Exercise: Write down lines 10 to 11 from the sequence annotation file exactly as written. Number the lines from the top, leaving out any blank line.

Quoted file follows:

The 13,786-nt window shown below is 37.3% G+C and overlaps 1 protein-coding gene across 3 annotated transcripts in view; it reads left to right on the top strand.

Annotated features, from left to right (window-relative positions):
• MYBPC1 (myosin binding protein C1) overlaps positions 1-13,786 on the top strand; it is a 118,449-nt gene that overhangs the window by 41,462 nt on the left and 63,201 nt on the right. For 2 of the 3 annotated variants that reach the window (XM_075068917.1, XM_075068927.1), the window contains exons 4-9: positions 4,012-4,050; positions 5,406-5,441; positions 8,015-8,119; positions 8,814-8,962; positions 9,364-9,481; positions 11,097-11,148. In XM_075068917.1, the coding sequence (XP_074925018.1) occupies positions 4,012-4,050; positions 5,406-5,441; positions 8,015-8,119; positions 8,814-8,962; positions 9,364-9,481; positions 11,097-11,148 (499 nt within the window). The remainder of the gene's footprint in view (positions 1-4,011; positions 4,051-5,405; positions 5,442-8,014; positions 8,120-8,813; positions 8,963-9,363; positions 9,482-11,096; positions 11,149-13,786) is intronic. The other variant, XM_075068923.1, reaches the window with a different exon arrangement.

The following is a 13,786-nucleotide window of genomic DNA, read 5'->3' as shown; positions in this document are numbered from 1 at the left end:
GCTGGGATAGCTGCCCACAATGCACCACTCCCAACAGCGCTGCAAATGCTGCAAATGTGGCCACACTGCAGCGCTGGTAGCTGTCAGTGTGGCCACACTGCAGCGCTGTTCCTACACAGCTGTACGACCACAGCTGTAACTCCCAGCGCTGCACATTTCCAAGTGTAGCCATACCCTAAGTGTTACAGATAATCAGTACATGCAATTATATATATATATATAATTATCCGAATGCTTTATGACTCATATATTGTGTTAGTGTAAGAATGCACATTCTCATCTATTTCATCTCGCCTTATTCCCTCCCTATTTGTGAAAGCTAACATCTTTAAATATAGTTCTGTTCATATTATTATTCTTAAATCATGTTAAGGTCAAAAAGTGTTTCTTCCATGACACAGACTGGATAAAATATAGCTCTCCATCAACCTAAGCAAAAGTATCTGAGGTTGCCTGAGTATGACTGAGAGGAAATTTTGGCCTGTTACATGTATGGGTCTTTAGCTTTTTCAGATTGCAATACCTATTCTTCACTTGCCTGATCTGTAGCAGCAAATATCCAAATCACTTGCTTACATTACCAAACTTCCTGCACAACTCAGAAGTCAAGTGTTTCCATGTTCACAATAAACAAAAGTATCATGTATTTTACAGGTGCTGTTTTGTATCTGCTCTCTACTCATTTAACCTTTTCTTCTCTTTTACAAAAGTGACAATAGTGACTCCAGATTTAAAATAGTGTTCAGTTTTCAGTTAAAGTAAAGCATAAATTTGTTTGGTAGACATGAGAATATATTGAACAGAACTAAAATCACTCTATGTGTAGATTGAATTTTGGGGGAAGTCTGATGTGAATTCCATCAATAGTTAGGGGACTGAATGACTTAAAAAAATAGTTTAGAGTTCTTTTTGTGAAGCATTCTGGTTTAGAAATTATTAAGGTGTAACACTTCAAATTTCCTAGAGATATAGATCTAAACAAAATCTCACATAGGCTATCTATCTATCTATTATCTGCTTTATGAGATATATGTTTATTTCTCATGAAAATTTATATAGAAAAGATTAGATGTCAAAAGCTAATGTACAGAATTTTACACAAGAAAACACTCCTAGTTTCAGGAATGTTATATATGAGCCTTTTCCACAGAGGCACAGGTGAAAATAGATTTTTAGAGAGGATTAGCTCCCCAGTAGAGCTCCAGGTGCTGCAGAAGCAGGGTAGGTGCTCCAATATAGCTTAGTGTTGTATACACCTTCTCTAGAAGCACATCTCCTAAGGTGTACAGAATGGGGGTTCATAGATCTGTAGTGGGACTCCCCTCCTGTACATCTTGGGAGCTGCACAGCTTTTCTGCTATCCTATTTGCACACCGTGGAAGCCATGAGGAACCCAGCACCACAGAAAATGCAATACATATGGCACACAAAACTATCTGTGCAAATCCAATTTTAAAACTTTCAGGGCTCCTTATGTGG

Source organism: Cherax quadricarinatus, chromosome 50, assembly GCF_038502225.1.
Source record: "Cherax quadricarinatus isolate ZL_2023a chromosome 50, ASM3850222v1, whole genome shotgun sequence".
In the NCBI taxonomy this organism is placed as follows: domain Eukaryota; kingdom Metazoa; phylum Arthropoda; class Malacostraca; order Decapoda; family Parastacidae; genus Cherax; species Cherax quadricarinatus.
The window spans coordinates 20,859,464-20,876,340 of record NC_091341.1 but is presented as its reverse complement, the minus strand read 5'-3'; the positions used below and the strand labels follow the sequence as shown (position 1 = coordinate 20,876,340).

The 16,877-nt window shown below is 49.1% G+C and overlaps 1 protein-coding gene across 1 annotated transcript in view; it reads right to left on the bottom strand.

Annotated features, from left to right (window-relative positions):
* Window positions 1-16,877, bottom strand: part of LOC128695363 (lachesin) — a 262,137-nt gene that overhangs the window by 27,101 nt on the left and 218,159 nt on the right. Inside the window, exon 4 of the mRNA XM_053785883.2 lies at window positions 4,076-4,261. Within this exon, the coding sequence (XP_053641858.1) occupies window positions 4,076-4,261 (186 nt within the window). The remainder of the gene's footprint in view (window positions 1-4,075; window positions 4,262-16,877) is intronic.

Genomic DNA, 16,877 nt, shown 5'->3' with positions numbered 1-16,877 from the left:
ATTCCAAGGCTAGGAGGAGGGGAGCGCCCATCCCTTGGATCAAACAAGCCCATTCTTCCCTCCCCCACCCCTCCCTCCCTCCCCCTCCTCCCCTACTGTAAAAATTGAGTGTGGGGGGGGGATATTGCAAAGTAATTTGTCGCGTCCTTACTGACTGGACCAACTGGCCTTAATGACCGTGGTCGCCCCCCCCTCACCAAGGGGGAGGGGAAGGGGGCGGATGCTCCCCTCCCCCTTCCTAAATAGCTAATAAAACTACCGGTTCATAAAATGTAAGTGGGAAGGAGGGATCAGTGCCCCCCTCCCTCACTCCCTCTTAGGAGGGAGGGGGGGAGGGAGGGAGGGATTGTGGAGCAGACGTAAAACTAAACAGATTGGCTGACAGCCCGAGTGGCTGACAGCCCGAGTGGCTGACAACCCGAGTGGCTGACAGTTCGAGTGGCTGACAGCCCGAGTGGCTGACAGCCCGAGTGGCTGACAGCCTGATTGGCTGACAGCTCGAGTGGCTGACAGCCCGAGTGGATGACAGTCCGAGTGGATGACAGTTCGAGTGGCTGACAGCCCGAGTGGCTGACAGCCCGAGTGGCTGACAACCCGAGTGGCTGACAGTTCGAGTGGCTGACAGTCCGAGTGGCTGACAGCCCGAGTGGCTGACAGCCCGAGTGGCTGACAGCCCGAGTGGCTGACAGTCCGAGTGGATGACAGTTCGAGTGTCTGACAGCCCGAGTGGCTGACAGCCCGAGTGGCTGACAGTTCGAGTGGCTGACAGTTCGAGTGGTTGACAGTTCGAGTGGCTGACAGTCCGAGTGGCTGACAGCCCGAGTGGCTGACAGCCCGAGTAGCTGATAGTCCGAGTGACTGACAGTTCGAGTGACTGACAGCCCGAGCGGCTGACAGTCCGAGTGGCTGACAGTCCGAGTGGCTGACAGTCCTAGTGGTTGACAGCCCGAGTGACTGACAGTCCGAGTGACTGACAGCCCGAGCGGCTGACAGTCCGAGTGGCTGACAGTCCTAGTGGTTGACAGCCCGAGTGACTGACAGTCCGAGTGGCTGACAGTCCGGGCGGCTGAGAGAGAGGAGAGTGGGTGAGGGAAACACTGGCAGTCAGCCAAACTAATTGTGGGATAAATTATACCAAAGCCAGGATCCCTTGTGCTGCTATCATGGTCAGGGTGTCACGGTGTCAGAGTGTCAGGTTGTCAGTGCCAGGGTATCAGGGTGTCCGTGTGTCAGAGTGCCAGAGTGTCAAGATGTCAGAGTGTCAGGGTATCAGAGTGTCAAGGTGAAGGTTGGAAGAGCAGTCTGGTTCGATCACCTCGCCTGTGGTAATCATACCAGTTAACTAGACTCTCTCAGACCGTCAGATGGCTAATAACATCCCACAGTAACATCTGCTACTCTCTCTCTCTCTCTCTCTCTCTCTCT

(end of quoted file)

The 16,877-nt window shown below is 49.1% G+C and overlaps 1 protein-coding gene across 1 annotated transcript in view; it reads right to left on the bottom strand.

Annotated features, from left to right (window-relative positions):